• Peter Goodman
    January 1, 1970
    “Angels in the Sky: how a band of volunteer airmen saved the new state of Israel,” by Robert Gandt (Norton, 2017). The postwar world of the late 1940s was full of lost boys---in this case, fliers who missed the challenge and thrill of aerial combat. The nascent state of Israel needed all the help it could get, and especially from the air. Israeli agents scoured the western world for airplanes---fighters, transports, bombers, anything they could put in the sky to keep the Arabs from destroying th “Angels in the Sky: how a band of volunteer airmen saved the new state of Israel,” by Robert Gandt (Norton, 2017). The postwar world of the late 1940s was full of lost boys---in this case, fliers who missed the challenge and thrill of aerial combat. The nascent state of Israel needed all the help it could get, and especially from the air. Israeli agents scoured the western world for airplanes---fighters, transports, bombers, anything they could put in the sky to keep the Arabs from destroying their cities, and in turn to strafe, bomb and demoralize the invading armies. Meanwhile, most of the world was against them. Although the US had voted for the creation of the state of Israel, it wasn’t going to do anything to help the Jews survive. Neither were the Brits, the Greeks, the Soviets. So Israeli agents bought, bribed, stole, conned, finagled to find anything flyable. No problem finding pilots: there were plenty of Jewish veterans with experience in Spitfires, P-51s, B-17s, the gamut---not to mention the volunteers who either for righteousness or a job signed up. Slowly, an Israeli air arm was created: Czech versions of the ME 109, lousy, cramped, unreliable; C-46s for heavy transport; a Constellation, eventually a few Spitfires, a couple of P-51s, even a trio of B-17s---all of which had to be smuggled out of wherever they were. Pilots and agents were arrested time and again, were bought out of prison. When the fighting started: in the very first battle there were just four Messerschmitts, and two of them were lost almost immediately. But the strafing and bombing they were able to do stopped a heavy Egyptian invasion force just a few miles south of Tel Aviv. Pilots crashed, or disappeared; they were never shot down, but the planes were in such bad shape it was a miracle they worked at all. The pilots were rowdy, hard drinkers, insubordinate, but determined. They overcame all the flaws of their airplanes and drubbed whoever went against them. In the largest battle of all, a group of Israeli and volunteer fliers shot down a lot of RAF Spitfires which shouldn’t have been flying in Israeli airspace to begin with.. Gandt is very good about the actual flying, the maneuvers, the problems of the planes: the MEs were using huge propellors meant for other airplanes, and they kept shooting themselves down by shooting the props to bits. A very quick, bright read.http://www.gandt.com/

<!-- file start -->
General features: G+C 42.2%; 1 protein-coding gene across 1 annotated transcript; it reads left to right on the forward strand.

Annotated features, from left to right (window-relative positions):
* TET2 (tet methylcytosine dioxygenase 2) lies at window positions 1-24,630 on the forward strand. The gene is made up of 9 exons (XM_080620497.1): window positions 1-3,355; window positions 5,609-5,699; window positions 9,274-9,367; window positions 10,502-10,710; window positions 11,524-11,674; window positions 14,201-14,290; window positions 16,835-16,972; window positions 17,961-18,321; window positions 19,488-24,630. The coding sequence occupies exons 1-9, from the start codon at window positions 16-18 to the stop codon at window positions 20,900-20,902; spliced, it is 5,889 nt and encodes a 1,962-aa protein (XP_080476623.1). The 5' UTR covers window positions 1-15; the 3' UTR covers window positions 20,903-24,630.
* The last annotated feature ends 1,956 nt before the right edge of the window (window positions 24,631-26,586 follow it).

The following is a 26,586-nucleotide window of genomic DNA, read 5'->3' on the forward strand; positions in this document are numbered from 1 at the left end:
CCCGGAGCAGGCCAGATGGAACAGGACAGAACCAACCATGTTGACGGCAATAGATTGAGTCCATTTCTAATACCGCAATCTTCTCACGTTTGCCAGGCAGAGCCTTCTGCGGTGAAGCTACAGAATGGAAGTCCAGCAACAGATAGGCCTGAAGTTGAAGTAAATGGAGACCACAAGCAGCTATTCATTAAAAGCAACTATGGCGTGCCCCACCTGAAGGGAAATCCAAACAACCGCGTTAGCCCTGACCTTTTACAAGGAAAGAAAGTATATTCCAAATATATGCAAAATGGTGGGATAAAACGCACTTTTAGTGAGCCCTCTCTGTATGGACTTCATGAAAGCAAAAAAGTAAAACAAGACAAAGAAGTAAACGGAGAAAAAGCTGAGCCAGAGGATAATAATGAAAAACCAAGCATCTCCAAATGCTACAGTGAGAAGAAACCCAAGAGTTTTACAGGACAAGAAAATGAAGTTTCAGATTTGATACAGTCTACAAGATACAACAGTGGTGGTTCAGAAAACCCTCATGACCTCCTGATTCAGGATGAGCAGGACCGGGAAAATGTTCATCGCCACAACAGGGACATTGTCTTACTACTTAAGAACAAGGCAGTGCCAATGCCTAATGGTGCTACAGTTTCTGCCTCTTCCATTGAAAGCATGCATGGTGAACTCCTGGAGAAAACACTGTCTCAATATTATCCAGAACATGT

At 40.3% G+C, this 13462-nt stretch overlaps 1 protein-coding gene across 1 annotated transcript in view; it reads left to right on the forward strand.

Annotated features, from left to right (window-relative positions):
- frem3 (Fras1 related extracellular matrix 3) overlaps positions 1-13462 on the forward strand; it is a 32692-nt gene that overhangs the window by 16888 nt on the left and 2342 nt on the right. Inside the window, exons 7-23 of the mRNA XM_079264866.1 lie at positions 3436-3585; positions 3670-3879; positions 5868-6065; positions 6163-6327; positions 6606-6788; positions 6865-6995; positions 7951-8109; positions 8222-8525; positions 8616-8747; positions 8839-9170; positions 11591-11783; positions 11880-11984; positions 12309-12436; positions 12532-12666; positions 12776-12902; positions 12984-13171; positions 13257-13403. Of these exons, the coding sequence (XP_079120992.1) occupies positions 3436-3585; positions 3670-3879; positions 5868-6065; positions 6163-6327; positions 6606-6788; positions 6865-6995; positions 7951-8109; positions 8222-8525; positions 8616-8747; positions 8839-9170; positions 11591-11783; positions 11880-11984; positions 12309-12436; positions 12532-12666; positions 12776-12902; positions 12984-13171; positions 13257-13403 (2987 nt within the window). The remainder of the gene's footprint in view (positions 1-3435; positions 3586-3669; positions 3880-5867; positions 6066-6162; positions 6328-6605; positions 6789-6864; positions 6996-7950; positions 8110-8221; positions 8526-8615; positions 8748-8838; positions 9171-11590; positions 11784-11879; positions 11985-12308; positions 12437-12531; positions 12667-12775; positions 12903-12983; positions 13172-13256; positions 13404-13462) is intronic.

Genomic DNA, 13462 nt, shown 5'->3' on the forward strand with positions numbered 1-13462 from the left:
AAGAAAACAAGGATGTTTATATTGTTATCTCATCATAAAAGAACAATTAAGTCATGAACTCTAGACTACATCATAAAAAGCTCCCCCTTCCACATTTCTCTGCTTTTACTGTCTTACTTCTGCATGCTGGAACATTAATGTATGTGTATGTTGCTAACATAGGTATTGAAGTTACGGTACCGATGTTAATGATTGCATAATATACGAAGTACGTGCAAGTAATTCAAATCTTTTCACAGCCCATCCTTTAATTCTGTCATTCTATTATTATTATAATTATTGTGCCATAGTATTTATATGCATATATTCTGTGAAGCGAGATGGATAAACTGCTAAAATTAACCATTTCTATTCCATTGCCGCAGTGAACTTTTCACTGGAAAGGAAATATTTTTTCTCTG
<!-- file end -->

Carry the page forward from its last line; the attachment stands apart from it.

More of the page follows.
more
  • Anne Slater
    January 1, 1970
    This is definitely NOT my normal kind of reading, but it was recommended to me by someone in my American Short Story class after I mentioned a recent read covering the Holocaust and a child survivor's return to life in Israel...The airman whose amazing and dedicated exploits carried Israel through the opening days of its statehood were pilots and business men (and sometimes both) of all stripes who had made their names and reputations in World War II. American, British, Canadian, Israeli--they w This is definitely NOT my normal kind of reading, but it was recommended to me by someone in my American Short Story class after I mentioned a recent read covering the Holocaust and a child survivor's return to life in Israel...The airman whose amazing and dedicated exploits carried Israel through the opening days of its statehood were pilots and business men (and sometimes both) of all stripes who had made their names and reputations in World War II. American, British, Canadian, Israeli--they were fighting for the establishment of a homeland, even though some of them didn't remain in Israel, and some of them were not even Jewish. Just "doing the right thing." The telling is actually a day-by-day, battle (literal and political) by battle account, fortunately with maps in the book and a nice one that someone left in the book. The many pilots are brought to life, and their activities so carefully drawn that this non-military exploits reader was kept at it as the all-volunteer air force grew and as men were lost.The tactics and the politics of war, truce, and peace actually absorbed me, and I spent fro 11:30 to midnight reading the afterword which contained individual "here's how his life turned out" on each of the daring and devoted pilots. The depiction of their lives during these tense days was vivid and heart-wrenching.